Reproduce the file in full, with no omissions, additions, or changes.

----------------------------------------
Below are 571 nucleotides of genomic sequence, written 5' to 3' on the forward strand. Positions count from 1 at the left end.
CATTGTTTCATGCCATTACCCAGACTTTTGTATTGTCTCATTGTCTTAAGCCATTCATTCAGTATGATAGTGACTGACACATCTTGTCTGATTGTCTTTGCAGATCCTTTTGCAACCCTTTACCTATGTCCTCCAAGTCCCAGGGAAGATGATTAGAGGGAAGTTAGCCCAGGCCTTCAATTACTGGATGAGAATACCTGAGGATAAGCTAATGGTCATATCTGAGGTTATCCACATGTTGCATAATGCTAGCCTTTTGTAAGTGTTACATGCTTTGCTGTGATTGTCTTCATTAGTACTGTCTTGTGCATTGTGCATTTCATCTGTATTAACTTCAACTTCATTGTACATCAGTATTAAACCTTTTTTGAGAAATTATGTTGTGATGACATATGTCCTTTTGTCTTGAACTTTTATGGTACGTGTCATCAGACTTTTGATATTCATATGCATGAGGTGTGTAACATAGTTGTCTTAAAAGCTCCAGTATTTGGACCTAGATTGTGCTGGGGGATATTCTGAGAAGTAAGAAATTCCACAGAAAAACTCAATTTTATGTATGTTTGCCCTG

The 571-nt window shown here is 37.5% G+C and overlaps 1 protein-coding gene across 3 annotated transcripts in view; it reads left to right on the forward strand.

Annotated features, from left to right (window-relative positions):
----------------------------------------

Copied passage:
Below are 571 nucleotides of genomic sequence, written 5' to 3' on the forward strand. Positions count from 1 at the left end.
CATTGTTTCATGCCATTACCCAGACTTTTGTATTGTCTCATTGTCTTAAGCCATTCATTCAGTATGATAGTGACTGACACATCTTGTCTGATTGTCTTTGCAGATCCTTTTGCAACCCTTTACCTATGTCCTCCAAGTCCCAGGGAAGATGATTAGAGGGAAGTTAGCCCAGGCCTTCAATTACTGGATGAGAATACCTGAGGATAAGCTAATGGTCATATCTGAGGTTATCCACATGTTGCATAATGCTAGCCTTTTGTAAGTGTTACATGCTTTGCTGTGATTGTCTTCATTAGTACTGTCTTGTGCATTGTGCATTTCATCTGTATTAACTTCAACTTCATTGTACATCAGTATTAAACCTTTTTTGAGAAATTATGTTGTGATGACATATGTCCTTTTGTCTTGAACTTTTATGGTACGTGTCATCAGACTTTTGATATTCATATGCATGAGGTGTGTAACATAGTTGTCTTAAAAGCTCCAGTATTTGGACCTAGATTGTGCTGGGGGATATTCTGAGAAGTAAGAAATTCCACAGAAAAACTCAATTTTATGTATGTTTGCCCTG

The 571-nt window shown here is 37.5% G+C and overlaps 1 protein-coding gene across 3 annotated transcripts in view; it reads left to right on the forward strand.

Annotated features, from left to right (window-relative positions):